Solved

Server Upgrade from 2000 to 2008

Posted on 2010-08-18
4
289 Views
Last Modified: 2013-12-05
I presently have a small LAN that consists of three Windows 2000 servers. The two Domain controllers are PCs running Celeron Processors, the third is a File Server (the only actual server of the three).

I want to upgrade the LAN to Windows 2008. I 'want' to get rid of the two PCs running Windows 2000 server all together and install a full version of Windows 2008 32-bit on the File Server.

Can a LAN with 8 users running Windows XP Pro have just one server? It would not be a small business server. Just the standard version of 2008.

Can this be done? I don't have a lot of experience designing 2008 LANs, so this is new ground I am breaking. I have loaded 2008 Standard on a test server numerous times in my test lab but it was not part of a production environment.

What are the drawbacks to having just a one server LAN?
0
Comment
Question by:RSchierer
  • 2
4 Comments
 
LVL 8

Assisted Solution

by:bpinning
bpinning earned 50 total points
ID: 33471500
There is nothing wrong with only one server for 8 users,

Most businesses I look after have one SBS server for upto 50 users
0
 
LVL 95

Accepted Solution

by:
Lee W, MVP earned 450 total points
ID: 33471519
Once system can easily support 8 users in almost all environments (I seriously doubt you'd be asking this question if you were one of the exceptions).  

The drawbacks are primarily in the area of redundancy - which, depending on how heavily you use the systems, may not be significant enough to warrant additional servers.

My only recommendation is to NOT go to 2008 - go to 2008 R2.  R2 is 64 bit only and because it's a newer system will be supported longer (as you seem to keep systems a bit past their reasonable expected life span).
0
 

Author Closing Comment

by:RSchierer
ID: 33471554
As noted in the question, we are NOT talking about a SBS. It is just one stand alone server that I want to run 2008 on. The other thing is that the server is not a 64-bit server. Thanks for the responses though.
0
 
LVL 95

Expert Comment

by:Lee W, MVP
ID: 33471597
If it's not a 64 bit server, then it's an OLD physical server.  You know your company, but from my perspective, servers are CRUCIAL to the business.  A workstation fails, who cares - go to a local store and buy one for $300.  The server fails and all your employees are sitting there twidling their thumbs (at least most of the time).  Servers should always be under a 24x7 warranty with 4 hour response.  Servers that do not do anything critical can be old server - for example, make your old server a spare DC/DNS server, that's fine - even a replication partner using DFSR - to a new server and it's good JUST IN CASE.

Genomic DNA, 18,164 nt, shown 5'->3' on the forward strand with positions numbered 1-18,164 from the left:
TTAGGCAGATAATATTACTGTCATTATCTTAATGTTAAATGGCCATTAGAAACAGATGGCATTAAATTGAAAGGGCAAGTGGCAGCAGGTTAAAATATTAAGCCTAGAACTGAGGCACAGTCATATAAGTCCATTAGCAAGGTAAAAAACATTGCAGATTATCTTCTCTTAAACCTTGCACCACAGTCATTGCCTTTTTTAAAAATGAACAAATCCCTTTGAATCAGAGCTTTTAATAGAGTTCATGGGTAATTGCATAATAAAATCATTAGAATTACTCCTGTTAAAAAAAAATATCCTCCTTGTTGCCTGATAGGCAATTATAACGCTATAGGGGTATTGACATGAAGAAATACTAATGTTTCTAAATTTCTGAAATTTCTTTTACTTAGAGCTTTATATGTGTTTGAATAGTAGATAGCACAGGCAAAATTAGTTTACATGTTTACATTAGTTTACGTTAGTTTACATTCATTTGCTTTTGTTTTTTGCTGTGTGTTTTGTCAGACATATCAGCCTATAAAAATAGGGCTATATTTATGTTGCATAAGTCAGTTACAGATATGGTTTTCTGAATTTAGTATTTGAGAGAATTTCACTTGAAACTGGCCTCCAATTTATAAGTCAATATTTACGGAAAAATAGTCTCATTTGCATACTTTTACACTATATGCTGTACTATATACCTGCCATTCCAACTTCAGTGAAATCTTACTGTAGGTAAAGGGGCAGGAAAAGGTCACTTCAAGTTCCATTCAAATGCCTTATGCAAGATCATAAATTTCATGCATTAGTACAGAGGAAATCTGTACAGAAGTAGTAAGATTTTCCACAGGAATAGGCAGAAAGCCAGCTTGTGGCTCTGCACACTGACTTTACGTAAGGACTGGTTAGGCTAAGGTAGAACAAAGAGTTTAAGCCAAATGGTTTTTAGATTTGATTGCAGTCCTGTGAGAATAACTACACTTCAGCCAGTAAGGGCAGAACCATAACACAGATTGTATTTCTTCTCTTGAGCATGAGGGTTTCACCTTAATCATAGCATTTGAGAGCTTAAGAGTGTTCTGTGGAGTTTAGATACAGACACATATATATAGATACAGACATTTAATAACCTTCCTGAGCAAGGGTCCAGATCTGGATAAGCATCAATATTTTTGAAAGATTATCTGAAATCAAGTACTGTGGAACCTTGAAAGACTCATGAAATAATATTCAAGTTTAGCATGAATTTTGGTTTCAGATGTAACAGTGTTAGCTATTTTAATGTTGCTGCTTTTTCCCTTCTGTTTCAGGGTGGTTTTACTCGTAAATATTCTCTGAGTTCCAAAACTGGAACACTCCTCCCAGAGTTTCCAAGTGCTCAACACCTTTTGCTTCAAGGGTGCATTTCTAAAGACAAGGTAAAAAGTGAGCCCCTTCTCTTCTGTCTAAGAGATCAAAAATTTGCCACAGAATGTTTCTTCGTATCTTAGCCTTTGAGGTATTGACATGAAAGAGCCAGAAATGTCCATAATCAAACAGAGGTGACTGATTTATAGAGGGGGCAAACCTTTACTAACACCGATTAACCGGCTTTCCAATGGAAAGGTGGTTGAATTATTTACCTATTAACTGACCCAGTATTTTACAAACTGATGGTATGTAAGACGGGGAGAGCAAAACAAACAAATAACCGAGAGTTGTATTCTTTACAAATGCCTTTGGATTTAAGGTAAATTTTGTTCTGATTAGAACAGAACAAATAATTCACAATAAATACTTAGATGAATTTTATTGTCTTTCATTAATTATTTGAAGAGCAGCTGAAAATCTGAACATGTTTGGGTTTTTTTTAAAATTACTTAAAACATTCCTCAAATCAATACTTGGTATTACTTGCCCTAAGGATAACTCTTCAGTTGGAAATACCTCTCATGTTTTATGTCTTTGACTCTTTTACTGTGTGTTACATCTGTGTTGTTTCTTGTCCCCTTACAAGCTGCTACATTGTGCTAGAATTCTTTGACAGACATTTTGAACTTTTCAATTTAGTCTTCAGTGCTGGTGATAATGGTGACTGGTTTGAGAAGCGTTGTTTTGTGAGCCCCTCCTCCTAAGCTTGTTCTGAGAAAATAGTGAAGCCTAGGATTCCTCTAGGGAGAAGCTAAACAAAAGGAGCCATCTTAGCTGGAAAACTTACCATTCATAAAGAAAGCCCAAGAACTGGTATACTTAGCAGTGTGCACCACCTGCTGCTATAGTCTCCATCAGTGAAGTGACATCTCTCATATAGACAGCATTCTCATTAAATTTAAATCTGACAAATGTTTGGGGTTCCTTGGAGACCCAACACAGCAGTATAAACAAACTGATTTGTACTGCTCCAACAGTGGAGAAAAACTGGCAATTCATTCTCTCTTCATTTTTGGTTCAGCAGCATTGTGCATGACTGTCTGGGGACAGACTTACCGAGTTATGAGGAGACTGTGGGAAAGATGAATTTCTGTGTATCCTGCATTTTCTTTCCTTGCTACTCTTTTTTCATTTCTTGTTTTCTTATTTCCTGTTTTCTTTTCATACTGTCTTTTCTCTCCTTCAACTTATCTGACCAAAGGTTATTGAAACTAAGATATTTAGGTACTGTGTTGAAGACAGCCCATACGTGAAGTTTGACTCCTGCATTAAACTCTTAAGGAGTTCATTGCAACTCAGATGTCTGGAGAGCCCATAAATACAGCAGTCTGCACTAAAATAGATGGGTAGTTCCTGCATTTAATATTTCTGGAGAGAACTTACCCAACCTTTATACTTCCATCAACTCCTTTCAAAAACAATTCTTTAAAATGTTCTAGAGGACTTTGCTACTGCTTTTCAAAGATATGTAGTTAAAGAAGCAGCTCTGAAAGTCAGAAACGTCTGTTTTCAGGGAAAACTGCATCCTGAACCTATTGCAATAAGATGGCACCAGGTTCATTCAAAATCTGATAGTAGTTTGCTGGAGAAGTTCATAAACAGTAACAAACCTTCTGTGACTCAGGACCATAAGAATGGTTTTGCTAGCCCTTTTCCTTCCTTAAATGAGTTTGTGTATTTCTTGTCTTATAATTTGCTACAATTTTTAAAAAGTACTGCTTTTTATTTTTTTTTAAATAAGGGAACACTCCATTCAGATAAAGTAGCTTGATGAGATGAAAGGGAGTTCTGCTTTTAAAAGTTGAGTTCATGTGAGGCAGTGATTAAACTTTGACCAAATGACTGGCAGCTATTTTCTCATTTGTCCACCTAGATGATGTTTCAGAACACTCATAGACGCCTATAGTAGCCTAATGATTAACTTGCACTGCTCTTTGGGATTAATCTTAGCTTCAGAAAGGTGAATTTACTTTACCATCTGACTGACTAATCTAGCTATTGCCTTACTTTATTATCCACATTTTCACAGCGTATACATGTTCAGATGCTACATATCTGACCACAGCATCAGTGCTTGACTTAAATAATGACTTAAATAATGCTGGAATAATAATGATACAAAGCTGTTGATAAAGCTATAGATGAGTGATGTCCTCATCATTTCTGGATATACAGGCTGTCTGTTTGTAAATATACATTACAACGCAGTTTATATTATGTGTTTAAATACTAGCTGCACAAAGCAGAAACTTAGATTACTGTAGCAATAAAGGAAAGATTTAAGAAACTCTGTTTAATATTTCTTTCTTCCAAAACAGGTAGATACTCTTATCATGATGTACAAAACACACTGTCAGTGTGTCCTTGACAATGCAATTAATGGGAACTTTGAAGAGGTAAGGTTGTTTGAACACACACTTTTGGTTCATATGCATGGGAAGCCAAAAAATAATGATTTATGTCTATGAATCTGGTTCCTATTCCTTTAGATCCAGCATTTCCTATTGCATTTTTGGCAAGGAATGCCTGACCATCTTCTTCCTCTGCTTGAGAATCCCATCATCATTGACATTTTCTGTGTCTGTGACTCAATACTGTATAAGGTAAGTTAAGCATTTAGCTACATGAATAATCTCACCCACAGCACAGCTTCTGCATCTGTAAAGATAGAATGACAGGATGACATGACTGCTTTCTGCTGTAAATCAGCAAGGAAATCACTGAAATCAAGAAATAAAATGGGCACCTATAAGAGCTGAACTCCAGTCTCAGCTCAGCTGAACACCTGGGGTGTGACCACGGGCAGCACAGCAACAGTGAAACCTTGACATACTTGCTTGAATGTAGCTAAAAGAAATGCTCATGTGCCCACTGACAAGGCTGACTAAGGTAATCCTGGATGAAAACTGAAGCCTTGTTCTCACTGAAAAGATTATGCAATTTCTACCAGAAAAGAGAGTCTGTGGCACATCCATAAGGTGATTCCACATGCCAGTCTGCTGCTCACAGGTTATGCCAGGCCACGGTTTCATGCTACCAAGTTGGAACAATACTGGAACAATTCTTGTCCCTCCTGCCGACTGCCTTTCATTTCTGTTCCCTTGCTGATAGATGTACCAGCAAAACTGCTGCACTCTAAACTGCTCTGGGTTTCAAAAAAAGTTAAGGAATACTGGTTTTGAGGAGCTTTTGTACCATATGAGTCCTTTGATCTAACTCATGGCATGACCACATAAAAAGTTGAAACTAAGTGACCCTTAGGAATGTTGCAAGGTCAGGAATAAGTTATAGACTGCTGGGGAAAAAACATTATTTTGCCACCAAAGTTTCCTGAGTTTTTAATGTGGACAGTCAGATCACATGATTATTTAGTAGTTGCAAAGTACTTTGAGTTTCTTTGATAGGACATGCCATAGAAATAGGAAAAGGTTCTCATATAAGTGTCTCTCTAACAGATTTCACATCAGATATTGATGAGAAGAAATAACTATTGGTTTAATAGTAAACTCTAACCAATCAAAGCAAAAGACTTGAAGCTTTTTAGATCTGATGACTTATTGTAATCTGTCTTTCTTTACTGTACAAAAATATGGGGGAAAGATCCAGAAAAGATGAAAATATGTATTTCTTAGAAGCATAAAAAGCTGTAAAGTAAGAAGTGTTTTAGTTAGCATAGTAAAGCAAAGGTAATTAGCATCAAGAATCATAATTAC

Anyway, my opinion - and again, you know your business and how important the systems are to you.  It doesn't make sense to put yourself in a position to lose $25,000 in revenue if you could spend $2000 for a server with up-to-date hardware and warranty.  Warranties are insurance.  Redundancy is insurance.  You hope you NEVER need it... but depending on what your business does, it may be crucial to have and you may not realize it until the fan gets dirty.
0

Featured Post

Free Gift Card with Acronis Backup Purchase!

Backup any data in any location: local and remote systems, physical and virtual servers, private and public clouds, Macs and PCs, tablets and mobile devices, & more! For limited time only, buy any Acronis backup products and get a FREE Amazon/Best Buy gift card worth up to $200!

Join & Write a Comment

Some time ago I faced the need to use a uniform folder structure that spanned across numerous sites of an enterprise to be used as a common repository for the Software packages of the Configuration Manager 2007 infrastructure. Because the procedu…
I had a question today where the user wanted to know how to delete an SSL Certificate, so I thought that I would quickly add this How to! Article for your reference. WHY WOULD YOU WANT TO DELETE A CERTIFICATE? 1. If an incorrect certificate was …
This tutorial will walk an individual through locating and launching the BEUtility application and how to execute it on the appropriate database. Log onto the server running the Backup Exec database. In a larger environment, this would generally be …
This tutorial will walk an individual through the process of transferring the five major, necessary Active Directory Roles, commonly referred to as the FSMO roles to another domain controller. Log onto the new domain controller with a user account t…

747 members asked questions and received personalized solutions in the past 7 days.

Join the community of 500,000 technology professionals and ask your questions.

Join & Ask a Question

Need Help in Real-Time?

Connect with top rated Experts

12 Experts available now in Live!

Get 1:1 Help Now